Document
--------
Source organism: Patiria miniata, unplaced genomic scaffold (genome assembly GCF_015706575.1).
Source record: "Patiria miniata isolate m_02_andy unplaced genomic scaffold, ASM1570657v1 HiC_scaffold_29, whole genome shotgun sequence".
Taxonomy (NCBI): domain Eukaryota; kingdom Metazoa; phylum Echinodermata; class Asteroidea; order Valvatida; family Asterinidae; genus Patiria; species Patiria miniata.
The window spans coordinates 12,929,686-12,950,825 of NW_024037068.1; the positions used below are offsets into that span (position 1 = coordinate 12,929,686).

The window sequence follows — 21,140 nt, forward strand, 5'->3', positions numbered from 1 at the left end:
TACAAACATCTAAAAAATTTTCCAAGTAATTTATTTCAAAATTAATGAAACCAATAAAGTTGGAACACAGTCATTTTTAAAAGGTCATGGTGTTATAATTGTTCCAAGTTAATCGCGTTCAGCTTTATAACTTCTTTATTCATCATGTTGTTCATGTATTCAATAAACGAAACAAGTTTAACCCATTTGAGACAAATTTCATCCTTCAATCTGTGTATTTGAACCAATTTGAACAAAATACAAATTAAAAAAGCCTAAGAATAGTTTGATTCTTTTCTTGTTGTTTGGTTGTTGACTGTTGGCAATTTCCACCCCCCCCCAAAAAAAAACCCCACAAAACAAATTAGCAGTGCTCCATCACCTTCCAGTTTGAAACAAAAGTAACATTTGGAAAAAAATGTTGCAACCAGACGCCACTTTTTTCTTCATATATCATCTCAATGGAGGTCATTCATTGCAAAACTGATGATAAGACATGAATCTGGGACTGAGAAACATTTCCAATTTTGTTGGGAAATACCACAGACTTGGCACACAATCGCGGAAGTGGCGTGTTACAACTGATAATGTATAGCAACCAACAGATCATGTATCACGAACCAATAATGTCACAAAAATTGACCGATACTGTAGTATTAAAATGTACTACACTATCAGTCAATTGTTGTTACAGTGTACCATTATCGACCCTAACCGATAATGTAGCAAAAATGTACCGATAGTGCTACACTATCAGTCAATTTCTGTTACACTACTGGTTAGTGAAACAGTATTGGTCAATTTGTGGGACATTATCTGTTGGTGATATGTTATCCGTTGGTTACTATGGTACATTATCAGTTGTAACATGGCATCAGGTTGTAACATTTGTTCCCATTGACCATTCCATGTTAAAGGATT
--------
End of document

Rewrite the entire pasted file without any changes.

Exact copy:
Source organism: Patiria miniata, unplaced genomic scaffold (genome assembly GCF_015706575.1).
Source record: "Patiria miniata isolate m_02_andy unplaced genomic scaffold, ASM1570657v1 HiC_scaffold_29, whole genome shotgun sequence".
Taxonomy (NCBI): domain Eukaryota; kingdom Metazoa; phylum Echinodermata; class Asteroidea; order Valvatida; family Asterinidae; genus Patiria; species Patiria miniata.
The window spans coordinates 12,929,686-12,950,825 of NW_024037068.1; the positions used below are offsets into that span (position 1 = coordinate 12,929,686).

The window sequence follows — 21,140 nt, forward strand, 5'->3', positions numbered from 1 at the left end:
TACAAACATCTAAAAAATTTTCCAAGTAATTTATTTCAAAATTAATGAAACCAATAAAGTTGGAACACAGTCATTTTTAAAAGGTCATGGTGTTATAATTGTTCCAAGTTAATCGCGTTCAGCTTTATAACTTCTTTATTCATCATGTTGTTCATGTATTCAATAAACGAAACAAGTTTAACCCATTTGAGACAAATTTCATCCTTCAATCTGTGTATTTGAACCAATTTGAACAAAATACAAATTAAAAAAGCCTAAGAATAGTTTGATTCTTTTCTTGTTGTTTGGTTGTTGACTGTTGGCAATTTCCACCCCCCCCCAAAAAAAAACCCCACAAAACAAATTAGCAGTGCTCCATCACCTTCCAGTTTGAAACAAAAGTAACATTTGGAAAAAAATGTTGCAACCAGACGCCACTTTTTTCTTCATATATCATCTCAATGGAGGTCATTCATTGCAAAACTGATGATAAGACATGAATCTGGGACTGAGAAACATTTCCAATTTTGTTGGGAAATACCACAGACTTGGCACACAATCGCGGAAGTGGCGTGTTACAACTGATAATGTATAGCAACCAACAGATCATGTATCACGAACCAATAATGTCACAAAAATTGACCGATACTGTAGTATTAAAATGTACTACACTATCAGTCAATTGTTGTTACAGTGTACCATTATCGACCCTAACCGATAATGTAGCAAAAATGTACCGATAGTGCTACACTATCAGTCAATTTCTGTTACACTACTGGTTAGTGAAACAGTATTGGTCAATTTGTGGGACATTATCTGTTGGTGATATGTTATCCGTTGGTTACTATGGTACATTATCAGTTGTAACATGGCATCAGGTTGTAACATTTGTTCCCATTGACCATTCCATGTTAAAGGATT